These programs can address education (e.g. how to save, how to invest), stress reduction (e.g. how to not “worry” about money), and how to take a proactive approach to money management. Some programs even offer access to financial counselors or coaches to provide personalized advice. Find out what’s important to your workforce and consider different options to meet their needs.
It Ignores Mental Health
A Forbes article takes a look at Stanford professor Jeffrey Pfeffer’s new book, Dying For A Paycheck: How Modern Management Harms Employee Health And Company Performance And What We Can Do About It (HarperCollins, March 2018.), and posits that “stress is a symptom of an employer robbing you of your power.” Ouch.
Considering that 80% of workers feel stress on the job, according to the American Institute of Stress, and nearly half say they need help in learning how to manage stress, there’s surely more that employers can do to support work-related stress reduction. But why stop there? What about non-work stressors related to family life, health issues, and finances? Stress is stress is stress.
Mental wellbeing means more than stress management, of course. There’s the spiritual angle, for example, that means different things to different employees. This is why organizations are taking a more holistic approach to wellness by offering not just nutrition and exercise programs (these impact mental health, of course!), but those that give employees opportunities to achieve healthier levels of mental wellbeing, like access to mindfulness courses and meditation spaces.
Community? What Community?
Like “engagement” and “experience,” the word “community” is buzzing in HR circles—and for good reason. Human beings crave personal connections and shared experiences, and they’re flocking to social media communities in droves to interact, collaborate, and, of course, engage. An employee community can serve the purpose of encouraging such collaboration, building relationships, getting questions answered via crowdsourcing, etc.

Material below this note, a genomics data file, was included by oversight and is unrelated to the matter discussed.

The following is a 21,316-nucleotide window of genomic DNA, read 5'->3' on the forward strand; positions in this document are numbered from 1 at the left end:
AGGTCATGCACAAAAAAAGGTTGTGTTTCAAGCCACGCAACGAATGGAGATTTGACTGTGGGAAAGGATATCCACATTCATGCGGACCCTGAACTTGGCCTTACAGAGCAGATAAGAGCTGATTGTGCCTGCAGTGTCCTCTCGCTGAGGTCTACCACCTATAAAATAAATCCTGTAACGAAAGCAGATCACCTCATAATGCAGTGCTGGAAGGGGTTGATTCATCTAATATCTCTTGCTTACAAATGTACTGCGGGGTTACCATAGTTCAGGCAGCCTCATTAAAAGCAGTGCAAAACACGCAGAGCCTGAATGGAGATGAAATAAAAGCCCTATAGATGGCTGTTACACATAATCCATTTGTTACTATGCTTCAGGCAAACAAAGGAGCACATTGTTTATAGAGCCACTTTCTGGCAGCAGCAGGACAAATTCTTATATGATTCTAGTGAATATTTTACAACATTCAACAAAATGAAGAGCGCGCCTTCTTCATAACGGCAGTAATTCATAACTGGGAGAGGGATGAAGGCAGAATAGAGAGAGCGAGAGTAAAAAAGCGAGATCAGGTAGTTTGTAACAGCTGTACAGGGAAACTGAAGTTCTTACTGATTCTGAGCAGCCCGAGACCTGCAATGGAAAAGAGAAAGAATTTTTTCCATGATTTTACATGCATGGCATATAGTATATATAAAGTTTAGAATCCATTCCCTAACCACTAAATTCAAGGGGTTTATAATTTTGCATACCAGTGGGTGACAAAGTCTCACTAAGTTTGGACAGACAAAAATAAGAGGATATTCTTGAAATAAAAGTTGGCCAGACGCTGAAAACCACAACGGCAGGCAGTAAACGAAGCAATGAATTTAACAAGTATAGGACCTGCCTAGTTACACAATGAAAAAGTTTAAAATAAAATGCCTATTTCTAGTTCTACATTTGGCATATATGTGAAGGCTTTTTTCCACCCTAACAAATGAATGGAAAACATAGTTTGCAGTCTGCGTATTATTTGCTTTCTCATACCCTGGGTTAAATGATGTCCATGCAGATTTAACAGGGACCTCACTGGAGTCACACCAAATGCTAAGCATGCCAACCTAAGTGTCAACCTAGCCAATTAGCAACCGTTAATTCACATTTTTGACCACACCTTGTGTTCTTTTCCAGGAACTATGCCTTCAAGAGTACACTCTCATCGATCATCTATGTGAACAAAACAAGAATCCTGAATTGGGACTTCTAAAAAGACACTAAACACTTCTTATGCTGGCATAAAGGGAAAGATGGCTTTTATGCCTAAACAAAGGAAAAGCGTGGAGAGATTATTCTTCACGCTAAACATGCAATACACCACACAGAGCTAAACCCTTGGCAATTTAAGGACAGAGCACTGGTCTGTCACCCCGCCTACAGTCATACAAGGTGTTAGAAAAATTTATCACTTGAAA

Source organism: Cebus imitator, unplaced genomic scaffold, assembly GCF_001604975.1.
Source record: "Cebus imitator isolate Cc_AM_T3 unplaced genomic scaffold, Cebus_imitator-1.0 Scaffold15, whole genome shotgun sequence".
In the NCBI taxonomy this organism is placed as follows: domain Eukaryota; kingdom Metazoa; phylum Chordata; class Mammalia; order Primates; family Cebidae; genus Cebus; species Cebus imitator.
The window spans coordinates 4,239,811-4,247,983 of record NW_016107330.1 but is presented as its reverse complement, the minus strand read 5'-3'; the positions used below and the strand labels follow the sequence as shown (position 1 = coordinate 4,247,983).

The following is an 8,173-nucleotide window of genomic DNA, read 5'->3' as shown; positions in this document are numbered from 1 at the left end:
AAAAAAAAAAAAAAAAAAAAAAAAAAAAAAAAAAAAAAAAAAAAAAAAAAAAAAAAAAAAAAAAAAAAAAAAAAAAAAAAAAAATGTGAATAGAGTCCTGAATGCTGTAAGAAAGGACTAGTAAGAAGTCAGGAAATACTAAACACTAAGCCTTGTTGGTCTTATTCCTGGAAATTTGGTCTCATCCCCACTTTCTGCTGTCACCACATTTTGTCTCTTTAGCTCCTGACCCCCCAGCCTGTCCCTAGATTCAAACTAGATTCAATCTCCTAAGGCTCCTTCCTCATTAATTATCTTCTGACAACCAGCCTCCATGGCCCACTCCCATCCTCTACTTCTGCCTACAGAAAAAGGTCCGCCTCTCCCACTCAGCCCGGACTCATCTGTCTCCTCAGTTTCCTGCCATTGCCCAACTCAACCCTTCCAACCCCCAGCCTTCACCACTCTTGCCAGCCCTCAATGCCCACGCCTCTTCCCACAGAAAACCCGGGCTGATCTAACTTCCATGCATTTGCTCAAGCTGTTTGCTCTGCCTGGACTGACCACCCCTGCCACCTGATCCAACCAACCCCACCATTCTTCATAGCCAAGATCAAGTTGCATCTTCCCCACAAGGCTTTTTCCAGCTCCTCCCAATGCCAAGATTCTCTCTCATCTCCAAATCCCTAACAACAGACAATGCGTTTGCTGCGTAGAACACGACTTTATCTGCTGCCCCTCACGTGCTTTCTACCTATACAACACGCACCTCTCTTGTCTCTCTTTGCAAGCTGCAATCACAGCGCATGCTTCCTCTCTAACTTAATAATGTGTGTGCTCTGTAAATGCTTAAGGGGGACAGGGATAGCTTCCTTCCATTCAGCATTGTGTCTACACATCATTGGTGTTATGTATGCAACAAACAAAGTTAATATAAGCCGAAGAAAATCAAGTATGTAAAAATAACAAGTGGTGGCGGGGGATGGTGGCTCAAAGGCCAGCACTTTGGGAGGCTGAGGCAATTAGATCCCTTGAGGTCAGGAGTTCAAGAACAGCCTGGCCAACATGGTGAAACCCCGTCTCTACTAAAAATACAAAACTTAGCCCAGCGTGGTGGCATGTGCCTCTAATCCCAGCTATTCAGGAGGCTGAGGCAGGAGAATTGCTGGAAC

When people have the opportunity to assemble online—anonymously or in full transparency, whichever they prefer—they’re free to learn, problem-solve, and have fun. In the arena of health and wellbeing, such communities can foster mentor/mentee relationships, provide inspiration and support, and so much more.
In Using Social Networking to Power Your Employee Wellness Program, Corporate Wellness Magazine says, “Employers focusing on the power of social incentives…are empowering their employees to effectively communicate and share information in a manner that makes wellness more fun and engaging.” In other words, giving your employees access to an online community for their wellness program is a win-win.
Multimedia Content is Nowhere to be Seen
Last, but certainly not least, if your employee wellness program isn’t leveraging digital media, you could be losing the attention (and participation) of employees who would otherwise enjoy engaging. We live in a digital world, and people are consuming content of all kinds (music, video, books, magazines, etc.) online via browsers and mobile apps.
Chances are, you’ve already moved employee communications online with email an intranet, and are having employees manage benefits education and enrollment online. Your employee health wellness program should follow suit. Think “mobile” and “on-demand” and you’re on the right track. Giving employees access to digital program content—from communications to courses to communities—matches their preferences and increases the likelihood that they’ll participate and engage.